Is the Cloud Always Cheaper?

Office 365 and Exchange Online are good offerings – they provide useful functionality, a growing feature set, pretty decent uptime, and they’re relatively inexpensive. Microsoft, in this third major iteration of cloud services, has done a good job at offering a comprehensive set of applications and services. (We use Exchange Online internally and are quite pleased with it.)

From Microsoft’s perspective, the primary reason to move their customers to the cloud is to make more money. In 2015, Microsoft told Wall Street financial analysts that moving its customers from a “buy” model to a “rent” model will generate anywhere from 20 percent to 80 percent more revenue for the company. As evidence of how right Microsoft was, the company’s Office 365 revenue for the fourth quarter of 2017 is now greater than its revenue generated from traditional licensing models.

From a customer perspective, one of the key reasons for migrating to Office 365 is to reduce the cost of ownership for email, applications and other functionality. Our cost modeling has demonstrated that this actually is the case.

So, Microsoft makes more money from the cloud, but its customers spend less when migrating to the cloud. On the surface, that doesn’t seem to make much sense until you realize that the cost savings for customers are coming primarily from the labor that you no longer have to pay to manage an on-premises system, and from the stuff you no longer have to buy to maintain it, especially when considering hardware and software refresh cycles.

But what if you’re a small organization that wasn’t spending much on labor because you have an easy-to-manage email server, for example, and your hardware requirements to run it are not significant? Let’s go through an example comparing Exchange Online Plan 1 with Alt-N Technologies’ MDaemon Messaging Server for a three-year period for a 50-user organization:

Exchange Online Plan 1

  • $4.00 per user per month
  • $7,200 for 50 users for three years

MDaemon Messaging Server (with priority support)

  • $2,433.04 initial cost, or $1.35 per user per month for three years

MDaemon Messaging Server (with priority support, Outlook Connector and ActiveSync)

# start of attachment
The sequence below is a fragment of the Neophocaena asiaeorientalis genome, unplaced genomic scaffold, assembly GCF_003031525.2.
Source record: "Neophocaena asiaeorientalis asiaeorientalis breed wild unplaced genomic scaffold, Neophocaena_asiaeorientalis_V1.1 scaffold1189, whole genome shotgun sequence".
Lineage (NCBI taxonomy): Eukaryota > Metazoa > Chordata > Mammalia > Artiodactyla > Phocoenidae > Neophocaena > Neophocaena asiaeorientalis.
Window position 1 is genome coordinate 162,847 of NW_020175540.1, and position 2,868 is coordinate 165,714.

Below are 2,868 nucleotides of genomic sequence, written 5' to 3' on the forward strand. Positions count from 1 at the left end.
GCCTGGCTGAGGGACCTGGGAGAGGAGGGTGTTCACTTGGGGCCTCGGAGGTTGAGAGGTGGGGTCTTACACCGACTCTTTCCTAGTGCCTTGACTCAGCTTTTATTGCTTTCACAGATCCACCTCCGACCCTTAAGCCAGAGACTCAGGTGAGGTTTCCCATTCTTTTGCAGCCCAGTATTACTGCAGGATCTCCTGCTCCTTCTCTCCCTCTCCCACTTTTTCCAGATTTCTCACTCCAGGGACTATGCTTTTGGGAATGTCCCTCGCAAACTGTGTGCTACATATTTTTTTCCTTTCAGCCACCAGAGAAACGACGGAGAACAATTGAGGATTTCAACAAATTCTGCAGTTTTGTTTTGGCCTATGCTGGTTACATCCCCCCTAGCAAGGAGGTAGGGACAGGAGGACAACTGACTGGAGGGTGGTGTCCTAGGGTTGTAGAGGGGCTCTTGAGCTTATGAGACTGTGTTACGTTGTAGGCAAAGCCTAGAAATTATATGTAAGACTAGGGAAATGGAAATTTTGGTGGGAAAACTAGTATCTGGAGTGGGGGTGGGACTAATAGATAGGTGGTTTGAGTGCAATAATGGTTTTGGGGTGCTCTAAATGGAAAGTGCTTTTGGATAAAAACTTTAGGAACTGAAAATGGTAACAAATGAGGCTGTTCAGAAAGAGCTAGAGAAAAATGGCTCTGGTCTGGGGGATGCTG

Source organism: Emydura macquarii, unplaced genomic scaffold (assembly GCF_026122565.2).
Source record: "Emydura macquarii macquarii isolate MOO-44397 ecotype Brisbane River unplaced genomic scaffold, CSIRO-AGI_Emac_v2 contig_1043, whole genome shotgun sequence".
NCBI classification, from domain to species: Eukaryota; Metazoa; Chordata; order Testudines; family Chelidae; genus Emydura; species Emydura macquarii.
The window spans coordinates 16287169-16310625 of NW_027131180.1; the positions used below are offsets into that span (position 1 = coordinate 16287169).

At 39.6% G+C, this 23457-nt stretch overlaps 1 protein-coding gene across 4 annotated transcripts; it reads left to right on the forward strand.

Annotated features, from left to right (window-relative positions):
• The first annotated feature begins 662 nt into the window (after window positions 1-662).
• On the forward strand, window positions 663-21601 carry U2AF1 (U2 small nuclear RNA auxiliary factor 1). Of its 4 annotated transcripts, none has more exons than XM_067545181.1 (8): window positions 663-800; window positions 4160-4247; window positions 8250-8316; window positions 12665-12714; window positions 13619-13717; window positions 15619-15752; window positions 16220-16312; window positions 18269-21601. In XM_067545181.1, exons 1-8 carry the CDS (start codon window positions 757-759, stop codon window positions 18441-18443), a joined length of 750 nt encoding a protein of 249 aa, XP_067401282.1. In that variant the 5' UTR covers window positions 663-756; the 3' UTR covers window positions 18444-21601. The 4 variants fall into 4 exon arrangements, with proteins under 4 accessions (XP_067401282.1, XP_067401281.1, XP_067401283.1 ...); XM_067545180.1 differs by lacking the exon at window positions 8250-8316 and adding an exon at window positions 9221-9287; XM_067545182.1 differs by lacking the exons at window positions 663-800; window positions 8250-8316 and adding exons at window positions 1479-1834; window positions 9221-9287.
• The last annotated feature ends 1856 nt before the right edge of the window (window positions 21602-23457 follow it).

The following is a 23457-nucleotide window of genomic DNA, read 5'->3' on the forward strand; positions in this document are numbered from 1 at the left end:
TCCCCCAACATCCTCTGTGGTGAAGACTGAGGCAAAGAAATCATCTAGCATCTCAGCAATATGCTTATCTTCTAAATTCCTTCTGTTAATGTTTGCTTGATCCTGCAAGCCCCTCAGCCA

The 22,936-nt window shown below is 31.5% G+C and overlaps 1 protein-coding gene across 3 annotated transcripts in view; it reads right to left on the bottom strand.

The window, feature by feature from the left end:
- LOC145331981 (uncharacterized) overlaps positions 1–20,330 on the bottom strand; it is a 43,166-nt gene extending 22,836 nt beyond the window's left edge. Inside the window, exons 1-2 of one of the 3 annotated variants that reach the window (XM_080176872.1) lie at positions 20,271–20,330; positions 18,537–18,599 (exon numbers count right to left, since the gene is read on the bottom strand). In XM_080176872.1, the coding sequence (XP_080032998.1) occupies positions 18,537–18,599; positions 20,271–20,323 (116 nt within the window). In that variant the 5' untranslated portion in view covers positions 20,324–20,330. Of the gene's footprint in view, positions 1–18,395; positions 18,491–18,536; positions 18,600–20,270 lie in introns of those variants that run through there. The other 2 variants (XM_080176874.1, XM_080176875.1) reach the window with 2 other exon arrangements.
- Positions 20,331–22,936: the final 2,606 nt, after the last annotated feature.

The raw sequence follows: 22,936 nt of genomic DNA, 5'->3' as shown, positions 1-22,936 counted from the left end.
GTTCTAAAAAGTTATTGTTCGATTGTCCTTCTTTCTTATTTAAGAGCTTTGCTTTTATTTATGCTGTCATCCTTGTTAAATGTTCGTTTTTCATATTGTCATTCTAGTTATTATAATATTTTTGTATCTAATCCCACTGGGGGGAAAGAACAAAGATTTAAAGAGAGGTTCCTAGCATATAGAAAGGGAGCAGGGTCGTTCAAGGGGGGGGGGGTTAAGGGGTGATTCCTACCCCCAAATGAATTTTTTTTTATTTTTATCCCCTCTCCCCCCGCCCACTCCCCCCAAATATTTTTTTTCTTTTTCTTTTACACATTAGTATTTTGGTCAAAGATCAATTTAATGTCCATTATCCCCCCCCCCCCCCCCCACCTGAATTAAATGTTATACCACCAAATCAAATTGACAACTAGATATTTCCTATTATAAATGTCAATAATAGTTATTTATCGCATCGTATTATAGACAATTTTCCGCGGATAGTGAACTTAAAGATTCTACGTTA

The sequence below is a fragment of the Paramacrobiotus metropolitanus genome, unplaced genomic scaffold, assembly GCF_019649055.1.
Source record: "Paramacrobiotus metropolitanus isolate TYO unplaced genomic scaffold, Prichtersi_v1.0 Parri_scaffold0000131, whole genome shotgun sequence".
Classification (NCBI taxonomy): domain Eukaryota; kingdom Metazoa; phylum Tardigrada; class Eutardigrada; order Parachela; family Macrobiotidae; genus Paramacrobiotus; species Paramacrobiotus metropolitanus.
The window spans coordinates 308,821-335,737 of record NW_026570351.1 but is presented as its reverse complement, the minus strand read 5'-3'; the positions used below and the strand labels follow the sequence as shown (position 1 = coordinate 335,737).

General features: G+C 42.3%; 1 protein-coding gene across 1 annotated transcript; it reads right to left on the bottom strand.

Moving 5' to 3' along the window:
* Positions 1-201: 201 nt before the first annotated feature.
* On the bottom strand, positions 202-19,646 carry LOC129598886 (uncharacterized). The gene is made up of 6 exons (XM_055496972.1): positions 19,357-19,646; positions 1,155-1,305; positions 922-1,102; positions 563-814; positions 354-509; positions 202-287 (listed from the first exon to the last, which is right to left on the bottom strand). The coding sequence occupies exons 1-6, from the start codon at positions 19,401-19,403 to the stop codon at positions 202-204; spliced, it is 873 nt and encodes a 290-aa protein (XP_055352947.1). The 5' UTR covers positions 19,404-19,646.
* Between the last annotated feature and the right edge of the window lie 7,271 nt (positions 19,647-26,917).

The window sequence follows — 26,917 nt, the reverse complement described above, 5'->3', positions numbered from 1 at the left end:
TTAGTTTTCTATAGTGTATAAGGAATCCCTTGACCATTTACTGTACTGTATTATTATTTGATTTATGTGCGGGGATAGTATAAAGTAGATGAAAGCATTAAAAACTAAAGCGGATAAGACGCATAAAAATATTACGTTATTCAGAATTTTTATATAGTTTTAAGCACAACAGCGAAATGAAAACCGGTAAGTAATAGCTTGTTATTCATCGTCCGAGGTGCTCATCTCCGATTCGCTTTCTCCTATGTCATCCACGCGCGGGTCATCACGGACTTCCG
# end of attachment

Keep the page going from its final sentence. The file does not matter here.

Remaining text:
• $4,678.43 initial cost, or $2.60 per user per month for three years

So, the on-premises platform will save a 50-seat organization anywhere from $2,522 to $4,767 over a three-year period. If we assume that an on-premises email system like MDaemon could be managed by an IT tech making $35,839 per year (the national average for that position according to Glassdoor), that means the tech could work anywhere from 4.1 to 7.7 hours per month on the MDaemon infrastructure to bring its cost up to that of Exchange Online Plan 1, although it’s unlikely that much of a time investment would be required. Of course, I have not factored in the cost of the hardware necessary to implement an on-premises email system, but most organizations already have that hardware on-hand already.

The point here is not to abandon consideration for Exchange Online or other cloud platforms, since they offer a number of important benefits and there are good reasons to go that route. But for organizations that need to get the most bang for their buck, they will be well served to consider using on-premises solutions, especially if their hardware and software refresh cycles are longer than three to four years. That’s especially true for things like desktop productivity platforms like Word, Excel and PowerPoint, where the average refresh cycle is quite long (one survey found that Office 2010 remained the most popular version of Office in use five-and-a-half years after its release.)